I have searched the archives and pursued the relevant forum posts
(or most of them). What I have found is a wide variation on belief,
theory, experience, and scientific (physics / chemistry approaches
if various threads.
ASSUMPTIONS (What I was Taught): Silver, Sterling Melting 1640
Specific Gravity 10.36 OzT / Cu In 5.457
1) Sterling (nothing exotic) Silver (Melting Temperature )
2) Flask sizes in the range of 2 D X 3 H
3) Types of waxes vary from signet rings to small charms with
4) Use of high quality investment
5) Burnout cycle roughly 9 hours; 2 @ 300f, 2 @ 700f, 3 @ 1350f, 2 @
6) Vacuum Casting (Solid Flasks)
7) Quench when button is dull grey
Because I was experiencing low success rates with some very
difficult ORGANIC patterns (very thin elements), I sought some
advice from someone who I respect (not my original teacher). I
presented the above assumptions and was challenged regarding why I
cast at such a low temperature (high delta from the melting
temperature of the alloy). He mentioned that he always casts and no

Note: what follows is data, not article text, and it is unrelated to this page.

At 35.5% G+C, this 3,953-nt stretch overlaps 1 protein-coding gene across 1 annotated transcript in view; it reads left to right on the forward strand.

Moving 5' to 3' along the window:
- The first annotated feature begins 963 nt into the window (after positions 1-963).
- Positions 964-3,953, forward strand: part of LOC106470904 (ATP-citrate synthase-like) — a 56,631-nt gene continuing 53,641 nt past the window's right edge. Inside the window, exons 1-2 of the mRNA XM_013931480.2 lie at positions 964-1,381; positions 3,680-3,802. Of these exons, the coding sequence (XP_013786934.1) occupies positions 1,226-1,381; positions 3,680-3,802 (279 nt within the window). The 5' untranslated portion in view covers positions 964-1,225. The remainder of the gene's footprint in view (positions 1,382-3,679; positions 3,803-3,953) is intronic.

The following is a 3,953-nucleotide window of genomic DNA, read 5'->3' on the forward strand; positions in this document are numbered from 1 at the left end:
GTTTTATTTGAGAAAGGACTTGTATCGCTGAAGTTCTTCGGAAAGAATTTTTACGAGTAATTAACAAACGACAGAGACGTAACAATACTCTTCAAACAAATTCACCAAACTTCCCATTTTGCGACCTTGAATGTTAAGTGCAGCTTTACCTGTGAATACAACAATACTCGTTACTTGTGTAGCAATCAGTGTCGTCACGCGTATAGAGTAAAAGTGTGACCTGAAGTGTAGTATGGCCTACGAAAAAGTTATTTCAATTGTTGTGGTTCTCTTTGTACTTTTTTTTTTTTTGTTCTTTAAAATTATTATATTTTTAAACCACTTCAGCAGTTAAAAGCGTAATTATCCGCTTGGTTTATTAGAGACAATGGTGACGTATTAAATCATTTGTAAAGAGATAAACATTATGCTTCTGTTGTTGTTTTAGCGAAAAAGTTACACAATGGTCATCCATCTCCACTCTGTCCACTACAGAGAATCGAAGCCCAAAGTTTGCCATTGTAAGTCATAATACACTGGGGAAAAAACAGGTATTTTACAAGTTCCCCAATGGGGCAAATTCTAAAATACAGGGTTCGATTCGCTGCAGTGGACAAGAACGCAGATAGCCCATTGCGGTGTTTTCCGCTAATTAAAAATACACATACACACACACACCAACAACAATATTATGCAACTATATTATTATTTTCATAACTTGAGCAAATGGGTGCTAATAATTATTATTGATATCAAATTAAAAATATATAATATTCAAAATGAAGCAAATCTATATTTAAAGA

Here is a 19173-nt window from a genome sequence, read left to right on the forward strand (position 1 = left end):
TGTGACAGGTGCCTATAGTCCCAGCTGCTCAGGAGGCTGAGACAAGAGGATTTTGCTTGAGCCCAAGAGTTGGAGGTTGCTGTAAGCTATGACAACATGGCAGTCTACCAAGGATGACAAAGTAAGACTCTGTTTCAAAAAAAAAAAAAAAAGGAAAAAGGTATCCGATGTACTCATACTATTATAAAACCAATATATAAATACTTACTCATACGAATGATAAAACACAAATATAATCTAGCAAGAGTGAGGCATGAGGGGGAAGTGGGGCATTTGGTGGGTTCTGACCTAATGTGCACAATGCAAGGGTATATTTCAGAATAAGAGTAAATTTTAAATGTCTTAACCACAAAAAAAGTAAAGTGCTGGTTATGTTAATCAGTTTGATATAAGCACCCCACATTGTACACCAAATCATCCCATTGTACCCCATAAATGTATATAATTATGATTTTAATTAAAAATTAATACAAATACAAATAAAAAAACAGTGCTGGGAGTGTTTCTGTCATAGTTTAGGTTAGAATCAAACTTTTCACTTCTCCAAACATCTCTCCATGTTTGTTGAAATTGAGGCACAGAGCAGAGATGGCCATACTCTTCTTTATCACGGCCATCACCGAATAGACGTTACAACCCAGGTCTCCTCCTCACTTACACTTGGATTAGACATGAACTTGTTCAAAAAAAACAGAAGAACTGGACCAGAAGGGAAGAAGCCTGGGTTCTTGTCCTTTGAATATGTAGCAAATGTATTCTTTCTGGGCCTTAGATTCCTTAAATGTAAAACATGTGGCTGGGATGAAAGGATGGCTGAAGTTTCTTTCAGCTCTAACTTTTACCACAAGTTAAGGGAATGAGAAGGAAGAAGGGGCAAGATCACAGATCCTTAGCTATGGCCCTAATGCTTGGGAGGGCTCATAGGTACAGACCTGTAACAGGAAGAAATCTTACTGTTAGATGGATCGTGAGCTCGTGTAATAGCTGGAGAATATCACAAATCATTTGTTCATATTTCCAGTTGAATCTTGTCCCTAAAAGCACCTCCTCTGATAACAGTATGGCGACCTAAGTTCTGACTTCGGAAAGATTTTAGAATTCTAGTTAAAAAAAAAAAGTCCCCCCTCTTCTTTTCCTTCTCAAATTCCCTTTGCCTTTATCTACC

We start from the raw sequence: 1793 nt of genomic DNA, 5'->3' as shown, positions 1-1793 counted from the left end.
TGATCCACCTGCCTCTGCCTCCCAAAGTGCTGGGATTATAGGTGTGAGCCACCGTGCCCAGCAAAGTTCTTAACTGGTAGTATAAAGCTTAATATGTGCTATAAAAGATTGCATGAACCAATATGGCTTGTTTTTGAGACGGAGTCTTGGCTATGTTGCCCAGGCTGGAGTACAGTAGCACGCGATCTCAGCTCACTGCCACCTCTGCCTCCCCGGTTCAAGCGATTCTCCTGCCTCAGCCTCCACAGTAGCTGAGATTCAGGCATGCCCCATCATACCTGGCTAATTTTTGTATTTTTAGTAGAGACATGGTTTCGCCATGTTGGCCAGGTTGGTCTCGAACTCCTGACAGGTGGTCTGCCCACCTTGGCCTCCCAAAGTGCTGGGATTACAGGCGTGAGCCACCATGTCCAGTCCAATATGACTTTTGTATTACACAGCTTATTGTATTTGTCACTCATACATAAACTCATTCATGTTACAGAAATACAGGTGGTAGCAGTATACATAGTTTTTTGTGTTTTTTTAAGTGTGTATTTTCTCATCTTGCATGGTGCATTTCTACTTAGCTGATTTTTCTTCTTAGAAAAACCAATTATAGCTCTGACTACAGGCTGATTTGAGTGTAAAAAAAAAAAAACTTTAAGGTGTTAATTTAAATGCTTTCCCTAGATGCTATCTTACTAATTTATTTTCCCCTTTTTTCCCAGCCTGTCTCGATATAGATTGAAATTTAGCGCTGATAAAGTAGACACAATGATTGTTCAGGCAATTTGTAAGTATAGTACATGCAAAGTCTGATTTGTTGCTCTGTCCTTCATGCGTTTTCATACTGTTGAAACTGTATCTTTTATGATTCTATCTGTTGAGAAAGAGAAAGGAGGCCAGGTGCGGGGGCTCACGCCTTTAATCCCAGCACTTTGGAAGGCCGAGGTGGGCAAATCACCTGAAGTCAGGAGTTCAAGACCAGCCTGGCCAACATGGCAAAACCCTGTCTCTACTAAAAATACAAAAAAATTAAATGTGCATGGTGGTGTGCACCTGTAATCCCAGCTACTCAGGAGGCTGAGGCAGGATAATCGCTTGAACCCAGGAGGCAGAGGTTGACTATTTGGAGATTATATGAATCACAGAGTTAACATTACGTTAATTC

more that 150f below the melting temperature of the alloy. So, I did
some experimenting and got some interesting conclusions. The first
of which was only use casting flasks don't try to use tin cans, they
disintegrate at the higher temperatures.
Ok, here goes a technical question looking for a solution from two
A) The physics / chemistry approach (expert)
B) The practical approach (experience based)
Why are we encouraged to cast in the range of 900f to 1150f for
Why does it seem (perception only maybe) that I get a lot less fire
scale at the higher temps?
Why do some individuals recommend not quenching but rather an
ambient temperature cooling then hammer or dig out the investment?
Why do some individuals recommend water soaking the invested flask
prior to burnout.